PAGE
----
In a special election the same year, Huntsman's lieutenant governor, Gary Herbert, landed in the governor's seat. Herbert, a realtor who received campaign contributions from a coal company and road builders, rekindled Utah's road fight last December, announcing plans to lay claim to more than 19,000 miles of rights of way across public lands. In March, he signed an audacious bill demanding that the federal government cede 22 million acres of national forest and BLM land to the state. The Utah Legislature set aside $3 million for a legal showdown. Herbert also signed a bill limiting public access to rivers that cross private lands -- infuriating anglers and boaters -- and voiced his support for a ski area expansion vehemently opposed by Metcalf and other backcountry recreationists.

The news from Washington, D.C., was little better. Last June, Interior Secretary Salazar reversed his "wild lands" protection policy -- which he'd publicly unveiled at a press conference just six months previously, flanked by Hugelmeyer and Metcalf. Wilderness bills were sent spiraling back into the holding pattern of the last couple decades, while President Obama traveled the country singing the praises of domestic energy production. In March, the administration gave its initial blessing to a Denver company's proposal for extensive natural gas drilling spread across more than 200,000 acres of federal land rising up the West Tavaputs Plateau toward Desolation Canyon. Gov. Herbert added his enthusiastic support.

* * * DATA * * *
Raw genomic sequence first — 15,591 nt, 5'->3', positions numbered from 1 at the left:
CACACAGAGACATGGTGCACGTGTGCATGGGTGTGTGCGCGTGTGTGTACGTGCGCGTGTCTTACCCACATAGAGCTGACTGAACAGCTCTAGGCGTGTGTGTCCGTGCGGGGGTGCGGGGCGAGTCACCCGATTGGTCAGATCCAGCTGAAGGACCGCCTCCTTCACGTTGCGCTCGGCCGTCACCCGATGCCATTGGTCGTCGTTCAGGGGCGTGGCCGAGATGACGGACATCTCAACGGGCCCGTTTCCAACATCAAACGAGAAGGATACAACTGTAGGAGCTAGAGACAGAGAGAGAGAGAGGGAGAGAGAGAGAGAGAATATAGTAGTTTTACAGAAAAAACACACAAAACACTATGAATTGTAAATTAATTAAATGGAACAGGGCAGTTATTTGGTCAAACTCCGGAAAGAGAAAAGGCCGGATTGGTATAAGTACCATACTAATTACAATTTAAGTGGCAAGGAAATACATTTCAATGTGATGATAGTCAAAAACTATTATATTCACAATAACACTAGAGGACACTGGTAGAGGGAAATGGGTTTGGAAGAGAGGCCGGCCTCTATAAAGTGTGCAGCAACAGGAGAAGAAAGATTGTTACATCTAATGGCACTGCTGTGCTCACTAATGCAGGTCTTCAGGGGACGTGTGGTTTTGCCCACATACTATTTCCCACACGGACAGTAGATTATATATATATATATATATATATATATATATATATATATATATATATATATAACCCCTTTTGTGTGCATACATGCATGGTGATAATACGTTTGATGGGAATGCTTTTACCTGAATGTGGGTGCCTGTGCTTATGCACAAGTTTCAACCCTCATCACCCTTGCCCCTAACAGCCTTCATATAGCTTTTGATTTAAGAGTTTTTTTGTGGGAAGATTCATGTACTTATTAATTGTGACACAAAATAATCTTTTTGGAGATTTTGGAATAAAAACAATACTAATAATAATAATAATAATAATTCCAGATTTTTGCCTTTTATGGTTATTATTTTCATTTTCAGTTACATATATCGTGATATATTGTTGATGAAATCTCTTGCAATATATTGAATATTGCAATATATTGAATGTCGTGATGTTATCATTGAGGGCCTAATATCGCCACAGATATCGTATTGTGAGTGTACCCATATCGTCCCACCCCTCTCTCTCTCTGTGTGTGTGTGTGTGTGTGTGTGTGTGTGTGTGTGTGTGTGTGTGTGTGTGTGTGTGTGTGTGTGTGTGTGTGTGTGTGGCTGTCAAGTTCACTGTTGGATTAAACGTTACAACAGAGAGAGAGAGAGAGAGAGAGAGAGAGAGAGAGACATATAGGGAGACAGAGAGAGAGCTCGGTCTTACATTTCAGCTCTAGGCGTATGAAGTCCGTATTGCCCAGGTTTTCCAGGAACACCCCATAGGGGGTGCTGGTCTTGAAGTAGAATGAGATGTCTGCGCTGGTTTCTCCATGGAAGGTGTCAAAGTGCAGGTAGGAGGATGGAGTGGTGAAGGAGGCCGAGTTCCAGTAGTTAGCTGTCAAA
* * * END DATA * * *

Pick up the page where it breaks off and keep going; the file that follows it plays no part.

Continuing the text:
Then, on March 25, in response to a string of editorials Peter Metcalf had published in The Salt Lake Tribune slamming the governor's anti-conservation actions, Herbert replied with his own ultimatum. "If you are interested in finding practical, pragmatic solutions to public lands issues, I welcome your constructive input," Herbert wrote. "If after thoughtful consideration, you determine you cannot work in a spirit of collaboration, then I would expect your resignation from the working group" -- the Ski and Snowboard Industry Working Group within the Governor's Office of Economic Development.

Suddenly, the outdoor industry's ability to advance protection for public lands was in serious question. Meanwhile, Metcalf himself was in a free fall.